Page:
When running an online eCommerce site through Shopify it’s important to fully understand what you need to know and do when you receive a chargeback case opened up against your business. When a chargeback case is open, you need to act fast to remedy the issue otherwise you risk losing the case. The cost of having a chargeback includes loss of the original product/service, shipping cost, time spent dealing with the chargeback case, etc.… A study that was done by Nexus Risk Solution in 2018 shows that for every dollar lost to fraud, merchants can lose up to three times the original revenue made from the sale. It is expected that this number has definitely further increased in 2020 driven by the rapid increase of online shopping activities.
Who is this for?
The purpose of this article is to help merchants who are experiencing their firsthand chargeback experience for mainly Shopify users, but the basics apply to any eCommerce platform you may already be using as well.
The final decision is ultimately made by the bank/payment gateway providers.
Before you read on, it’s important to understand that you can have everything in the world that proved the item was sent out and received by the buyer, but in the end, you can still lose the chargeback case. All payment gateway and banks work very differently, and many times the outcomes are quite random and unknown on how each case is reviewed to reach a final decision. The best way to deal with this emotionally is to expect that you will lose the case.
First step: Analyze the order (The Situation):
You need to know why the customer filled the chargeback. What does the default Shopify fraud analysis show? Name, IP address, phone number, billing, and shipping address are just one of the more common things to look out for. Does the name look strange? Is the billing address different than the shipping address? Was the order placed in the U.S, but the shipping address is in Canada? These are some of the more common things you should look out for while looking at advancing data points like looking up the area code of the phone number can help you dissect what might be wrong with the order. For deeper analysis, consider a follow-up reading on a previous article I’ve written on what data points to look out for here.
Second Step: Contact the customer:
Contacting the customer is an important step because you want to learn if there were any malicious motives if any. Sometimes it’s easier to spot while other times it’s much more difficult without the right tools and/or knowledge. You can listen in on clues and gather additional information to help you with your case. Sometimes it could just be a person whose phone number was used by a bad actor/s that was unaware that their information is being used for malicious activities. There are a few basic questions you should be thinking about.
- Could the customer have mistaken your company name for another when looking at their credit card statement?
- Did they forget that they have made a purchase on your site?
- Did they just want a simple refund, but have no way of knowing how?
If you fail to reach out to the customer by phone, then send an email explaining the situation and give a time limit on when you need to hear back from them. If you still don’t hear back within 24 hours, it’s safe to assume that you should move on to the next step where you prepare your documents for submission to counter the dispute.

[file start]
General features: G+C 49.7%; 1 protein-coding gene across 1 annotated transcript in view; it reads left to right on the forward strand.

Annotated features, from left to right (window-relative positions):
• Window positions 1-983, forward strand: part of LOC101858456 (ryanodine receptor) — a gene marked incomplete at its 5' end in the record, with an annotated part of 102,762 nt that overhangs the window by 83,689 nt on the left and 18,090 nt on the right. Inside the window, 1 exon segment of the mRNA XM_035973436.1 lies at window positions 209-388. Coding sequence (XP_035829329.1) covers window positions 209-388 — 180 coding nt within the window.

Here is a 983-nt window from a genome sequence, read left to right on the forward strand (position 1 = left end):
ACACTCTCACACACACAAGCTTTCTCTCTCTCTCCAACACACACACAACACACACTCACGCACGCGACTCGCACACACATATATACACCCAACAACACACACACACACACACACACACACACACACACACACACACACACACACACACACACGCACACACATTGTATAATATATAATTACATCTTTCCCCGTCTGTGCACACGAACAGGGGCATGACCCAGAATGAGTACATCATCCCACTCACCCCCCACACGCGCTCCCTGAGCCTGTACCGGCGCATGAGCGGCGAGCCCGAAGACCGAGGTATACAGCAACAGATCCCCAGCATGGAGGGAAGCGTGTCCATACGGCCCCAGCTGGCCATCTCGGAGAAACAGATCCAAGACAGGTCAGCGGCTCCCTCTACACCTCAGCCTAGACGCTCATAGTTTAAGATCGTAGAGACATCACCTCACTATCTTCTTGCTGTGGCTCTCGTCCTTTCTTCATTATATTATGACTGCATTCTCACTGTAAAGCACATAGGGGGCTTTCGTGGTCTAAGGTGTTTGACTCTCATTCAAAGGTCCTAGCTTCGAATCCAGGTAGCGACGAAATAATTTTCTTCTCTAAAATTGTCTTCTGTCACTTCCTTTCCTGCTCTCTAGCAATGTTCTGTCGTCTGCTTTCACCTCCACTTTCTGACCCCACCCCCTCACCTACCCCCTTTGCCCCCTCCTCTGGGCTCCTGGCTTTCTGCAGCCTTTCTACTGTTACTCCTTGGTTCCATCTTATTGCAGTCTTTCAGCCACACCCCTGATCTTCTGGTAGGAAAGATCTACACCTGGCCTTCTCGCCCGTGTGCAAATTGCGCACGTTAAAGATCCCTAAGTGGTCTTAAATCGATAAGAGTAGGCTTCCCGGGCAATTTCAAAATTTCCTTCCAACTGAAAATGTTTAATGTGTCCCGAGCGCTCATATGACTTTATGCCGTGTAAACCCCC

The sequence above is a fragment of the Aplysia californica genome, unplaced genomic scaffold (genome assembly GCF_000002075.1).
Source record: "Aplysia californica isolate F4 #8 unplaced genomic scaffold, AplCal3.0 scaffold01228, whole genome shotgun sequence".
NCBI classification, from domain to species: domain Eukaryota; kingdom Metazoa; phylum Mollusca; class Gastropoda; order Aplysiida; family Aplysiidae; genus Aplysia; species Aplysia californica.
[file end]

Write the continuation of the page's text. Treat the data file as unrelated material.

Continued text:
Third step: Prepare your documents for submission and review:
If you still have not resolved your issue after attempting to contact your customer, you should prepare a well-written letter to your payment gateway provider to counter dispute the case. Like any criminal case, the authorities need to hear from you directly explaining all the steps you’ve taken to deliver the item properly to your customers. The letter should include clearly what your business sells and details about the order and shipment all in a concise, organized, and easy to read manner. You might have noticed that I bolded these words because it’s that important when making sure you make it easier for the folks on the other side to have the final say on who the money should be returned to. Every screenshot should include the date and time the order was processed and sent out. Be sure to highlight relevant areas for ease of readability by the risk team.
- Letter to explain the situation: The letter should be brief and explain what the entire situation written in a simple format about the case.
- Shopify Dashboard Screenshots: Highlight the date and time the order was created and sent out.
- Proof of shipping record: Highlight the date and time the order was sent from the carrier with the tracking number.
- Shipping labels: A copy of the receipt or carrier label would be a bonus that matches the date and time the order was sent out.
You should include everything listed in the document checklist to help your chances of winning a case. Make sure that the files are nicely named with important parts highlighted to make the reviewer easier to read. Many merchants lose the chargeback case because they often fail to provide the proper documents.
Fourth step: Install a Shopify Fraud Prevention App like Beacon.
Having a dedicated fraud system has many merits that include automating tasks, advanced fraud prevention tooling, and more. It will save you the hassle of worrying if the next order you receive will come back and hit you with another chargeback.
A good fraud prevention system should include standard features like automation, additional data points, blocking customers, etc.… Your time is precious and analyzing every single order can be tedious and time-consuming. There are many different types of fraud prevention apps and services out there including our very own, Beacon app for Shopify users.